PARIS. — I have come to the capital of elegant pessimism in order to address the question “When should the U.S. leave Iraq?” at the French Center on the United States’ estimable annual conference on what’s going on in America.
While it is in general true that relations between the United States and France have been undergoing a warming trend, it’s not the result of any concession on the part of the French with regard to the legitimacy, usefulness, or practical possibility of any sort of success whatsoever of our venture in Iraq. As Benoit d’Aboville, the chairman of the panel and former French ambassador to NATO, where he solidified his reputation among U.S. diplomats as a magnificent pain in the neck, sighed heavily at the close of the session, “If only we could have had this discussion in January 2003.” Meaning, then perhaps the Americans could have been dissuaded from their folly. Meaning, if only we knew then what Benoit d’Aboville knew then.
But, in truth, you can’t blame French pessimism entirely on the French. After all, the United States has just gone through a fit of its own on the subject. The fit had, in my view, four proximate causes. First, of course, the insurgency in Iraq continues. Let us not leave out the objective correlative for the gloom: The determination in some quarters to resist the establishment of a new government is fierce. Indications are that the resistance is broader among Sunnis than the previously identified “former regime elements.” Is the insurgency worsening? Opinions vary. Is it spinning out of control? Hardly. Is it bad? Yes.
Second came the fall 2005 decline in President Bush’s approval ratings, coupled with growing sentiment in public opinion that the war was not worthwhile and that the administration misled the country into it. Mr. Bush’s harshest political opponents long ago decided to blame him and his senior officials personally not for having been wrong about weapons of mass destruction, but supposedly for having been knowingly wrong. The administration, meanwhile, knowing the charges were bunk, put its trust in various commissions and congressional committees to reach that conclusion, which they did, but thereby missed the political fight.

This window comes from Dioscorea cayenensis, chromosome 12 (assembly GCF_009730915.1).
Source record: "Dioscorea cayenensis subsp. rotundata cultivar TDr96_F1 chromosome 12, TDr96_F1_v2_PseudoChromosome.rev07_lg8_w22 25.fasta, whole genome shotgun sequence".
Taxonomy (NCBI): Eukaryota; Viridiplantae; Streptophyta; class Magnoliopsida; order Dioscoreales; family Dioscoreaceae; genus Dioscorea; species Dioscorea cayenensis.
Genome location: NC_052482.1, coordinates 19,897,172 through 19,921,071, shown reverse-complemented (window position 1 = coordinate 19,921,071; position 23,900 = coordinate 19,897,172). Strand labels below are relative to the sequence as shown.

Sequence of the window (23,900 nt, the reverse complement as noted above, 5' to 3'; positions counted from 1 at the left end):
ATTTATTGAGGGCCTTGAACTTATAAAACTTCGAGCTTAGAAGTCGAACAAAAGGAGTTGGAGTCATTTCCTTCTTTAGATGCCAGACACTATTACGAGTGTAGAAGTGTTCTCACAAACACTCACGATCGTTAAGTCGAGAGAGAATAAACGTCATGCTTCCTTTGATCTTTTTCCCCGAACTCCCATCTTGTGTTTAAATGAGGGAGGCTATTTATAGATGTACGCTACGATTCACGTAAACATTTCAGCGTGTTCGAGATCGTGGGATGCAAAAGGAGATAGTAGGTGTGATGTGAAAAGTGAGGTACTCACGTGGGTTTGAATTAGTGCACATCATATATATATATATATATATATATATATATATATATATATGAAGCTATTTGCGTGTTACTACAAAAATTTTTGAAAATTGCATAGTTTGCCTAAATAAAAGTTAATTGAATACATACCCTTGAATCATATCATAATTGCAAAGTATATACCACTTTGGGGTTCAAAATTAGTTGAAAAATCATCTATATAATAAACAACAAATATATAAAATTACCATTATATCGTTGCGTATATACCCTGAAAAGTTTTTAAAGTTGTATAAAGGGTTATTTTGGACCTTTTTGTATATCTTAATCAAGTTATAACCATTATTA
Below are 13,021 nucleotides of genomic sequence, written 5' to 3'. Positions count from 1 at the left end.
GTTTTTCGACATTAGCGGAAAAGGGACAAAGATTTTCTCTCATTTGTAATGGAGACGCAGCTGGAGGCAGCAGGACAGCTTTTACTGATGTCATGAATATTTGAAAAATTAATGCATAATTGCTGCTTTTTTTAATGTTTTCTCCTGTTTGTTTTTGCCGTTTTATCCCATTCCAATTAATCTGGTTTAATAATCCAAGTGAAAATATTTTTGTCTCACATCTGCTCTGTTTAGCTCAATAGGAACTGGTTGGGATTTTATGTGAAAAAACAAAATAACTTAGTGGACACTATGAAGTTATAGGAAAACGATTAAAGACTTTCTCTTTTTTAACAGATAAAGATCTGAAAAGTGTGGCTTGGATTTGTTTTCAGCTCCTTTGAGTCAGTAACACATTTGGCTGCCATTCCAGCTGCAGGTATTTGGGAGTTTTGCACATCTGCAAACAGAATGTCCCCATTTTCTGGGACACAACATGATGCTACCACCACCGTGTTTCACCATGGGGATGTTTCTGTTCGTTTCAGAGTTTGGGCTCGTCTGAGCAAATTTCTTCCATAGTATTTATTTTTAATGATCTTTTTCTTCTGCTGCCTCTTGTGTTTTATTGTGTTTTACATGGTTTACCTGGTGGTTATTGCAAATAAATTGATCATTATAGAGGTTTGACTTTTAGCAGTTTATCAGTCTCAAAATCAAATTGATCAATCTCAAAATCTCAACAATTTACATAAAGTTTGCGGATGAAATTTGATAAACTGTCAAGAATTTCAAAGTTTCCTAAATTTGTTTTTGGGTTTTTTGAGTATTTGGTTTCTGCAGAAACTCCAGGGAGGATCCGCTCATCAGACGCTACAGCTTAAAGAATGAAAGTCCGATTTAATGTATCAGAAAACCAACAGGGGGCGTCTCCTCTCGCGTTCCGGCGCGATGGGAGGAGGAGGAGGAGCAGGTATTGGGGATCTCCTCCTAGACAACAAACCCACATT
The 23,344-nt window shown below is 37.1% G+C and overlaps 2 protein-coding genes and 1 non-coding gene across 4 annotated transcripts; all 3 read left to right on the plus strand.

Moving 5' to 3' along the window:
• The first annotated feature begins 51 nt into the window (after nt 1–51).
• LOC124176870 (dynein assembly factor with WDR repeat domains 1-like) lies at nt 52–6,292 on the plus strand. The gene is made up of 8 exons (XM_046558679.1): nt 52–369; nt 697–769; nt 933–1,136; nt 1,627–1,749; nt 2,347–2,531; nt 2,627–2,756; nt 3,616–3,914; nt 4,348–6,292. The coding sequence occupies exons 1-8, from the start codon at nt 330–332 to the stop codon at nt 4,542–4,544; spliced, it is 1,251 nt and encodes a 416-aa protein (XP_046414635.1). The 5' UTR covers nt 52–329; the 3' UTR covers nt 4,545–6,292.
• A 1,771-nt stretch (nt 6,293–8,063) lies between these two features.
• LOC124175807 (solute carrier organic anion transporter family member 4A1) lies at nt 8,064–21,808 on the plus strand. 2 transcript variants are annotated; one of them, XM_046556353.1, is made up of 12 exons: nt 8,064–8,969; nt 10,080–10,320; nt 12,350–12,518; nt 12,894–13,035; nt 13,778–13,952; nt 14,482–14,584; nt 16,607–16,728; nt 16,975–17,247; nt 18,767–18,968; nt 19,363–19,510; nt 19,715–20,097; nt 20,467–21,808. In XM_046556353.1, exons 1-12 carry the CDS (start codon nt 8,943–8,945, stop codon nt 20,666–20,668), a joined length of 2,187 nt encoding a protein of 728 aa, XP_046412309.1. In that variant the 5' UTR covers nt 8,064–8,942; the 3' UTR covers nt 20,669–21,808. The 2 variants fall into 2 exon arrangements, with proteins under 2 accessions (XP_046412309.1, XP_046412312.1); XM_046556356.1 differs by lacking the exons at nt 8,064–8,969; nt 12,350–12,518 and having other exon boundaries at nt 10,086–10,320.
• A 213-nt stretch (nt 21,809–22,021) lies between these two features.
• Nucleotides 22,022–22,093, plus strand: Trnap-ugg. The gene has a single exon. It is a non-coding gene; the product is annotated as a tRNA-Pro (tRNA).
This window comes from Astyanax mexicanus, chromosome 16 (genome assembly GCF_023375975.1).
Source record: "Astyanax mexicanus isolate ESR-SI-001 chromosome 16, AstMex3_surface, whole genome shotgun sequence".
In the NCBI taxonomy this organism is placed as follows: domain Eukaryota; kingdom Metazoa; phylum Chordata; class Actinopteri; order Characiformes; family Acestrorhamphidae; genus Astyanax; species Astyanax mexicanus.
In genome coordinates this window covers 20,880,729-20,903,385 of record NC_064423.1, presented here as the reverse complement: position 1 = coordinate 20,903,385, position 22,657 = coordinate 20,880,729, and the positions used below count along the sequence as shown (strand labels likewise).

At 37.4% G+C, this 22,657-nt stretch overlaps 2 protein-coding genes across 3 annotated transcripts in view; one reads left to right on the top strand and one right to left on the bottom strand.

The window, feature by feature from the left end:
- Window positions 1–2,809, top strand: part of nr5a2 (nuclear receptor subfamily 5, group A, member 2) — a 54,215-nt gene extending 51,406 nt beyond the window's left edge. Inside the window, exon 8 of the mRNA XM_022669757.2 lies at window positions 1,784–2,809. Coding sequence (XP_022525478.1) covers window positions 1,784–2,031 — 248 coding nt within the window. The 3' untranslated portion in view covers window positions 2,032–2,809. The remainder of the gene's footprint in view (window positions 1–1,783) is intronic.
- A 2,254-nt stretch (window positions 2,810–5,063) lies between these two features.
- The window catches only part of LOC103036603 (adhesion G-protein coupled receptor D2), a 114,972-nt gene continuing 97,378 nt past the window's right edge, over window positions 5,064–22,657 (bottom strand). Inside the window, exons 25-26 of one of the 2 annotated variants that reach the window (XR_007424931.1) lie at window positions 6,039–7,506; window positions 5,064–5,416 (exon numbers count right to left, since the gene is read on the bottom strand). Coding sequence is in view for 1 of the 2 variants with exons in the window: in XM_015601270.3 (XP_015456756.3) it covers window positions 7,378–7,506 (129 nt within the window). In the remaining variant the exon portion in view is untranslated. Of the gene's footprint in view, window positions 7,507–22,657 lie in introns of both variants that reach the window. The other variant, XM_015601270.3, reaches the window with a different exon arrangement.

The point is that by fall this year, Mr. Bush was weaker than he understood. And this in turn meant that he was short of defenders. Indications mounted that some from his own party were looking for distance from the administration on the war. And in such an environment, Democrats who might otherwise be inclined at least for prudential political reasons to measured judgment were more or less free to cease cutting Mr. Bush any slack whatsoever.
Which takes us to, third, the Democratic Party is now being driven by the ideological ferocity of its antiwar left wing. Some Democrats who supported the war are backpedaling ferociously and seeking exculpation within the party on grounds of the administration’s prewar duplicity. In any case, the combination of Mr. Bush’s weakness and the intraparty pressure led to an indiscriminate opposition culminating in calls for immediate U.S. withdrawal — before the beginnings of a backlash set in. Thanks to a raw partisan move bringing the question of immediate withdrawal to the floor of the House, where it attracted no support, House minority leader Nancy Pelosi is now in the position of having voted against immediate withdrawal before she came out in favor of it.
Fourth, the administration itself would obviously like to begin reducing troop levels and has recently said so. This opens up the rhetorical front between “strategic redeployment,” “declare victory and leave,” and “cut and run.” Well, I had a very short answer for Paris on the question of when the United States should leave Iraq: When the Iraqi government is strong enough to stand on its own. Whether critics have really internalized the fact or not, Mr. Bush is going to be in office for three more years. He knows perfectly well that his tenure will be judged largely on the outcome in Iraq. And he also seems to know that while he is down, he is not out: His position is not beyond recovery of some support.
Moreover, Mr. Bush already has to his credit the singular achievement of proving that people in Iraq overwhelmingly want democracy and are willing to take risks for it. The political process there, which is incomplete but proceeding, is the elephant in the room that critics choose to ignore. That’s because it just doesn’t fit the narrative of failure.
In my view, which is a distinctly lonely sentiment in Paris, there is ample reason to continue to support the political process in Iraq. More to the point, that seems to be Mr. Bush’s view.
What the withdraw-now crowd really wants is for Mr. Bush to deliver to them the vindication they seek for the proposition that the Iraq war was a total failure. To that end, they’re willing to wish away the Iraqi democrats, which in practical terms means throwing them to the wolves. Mr. Bush isn’t, so I’ll stick with him.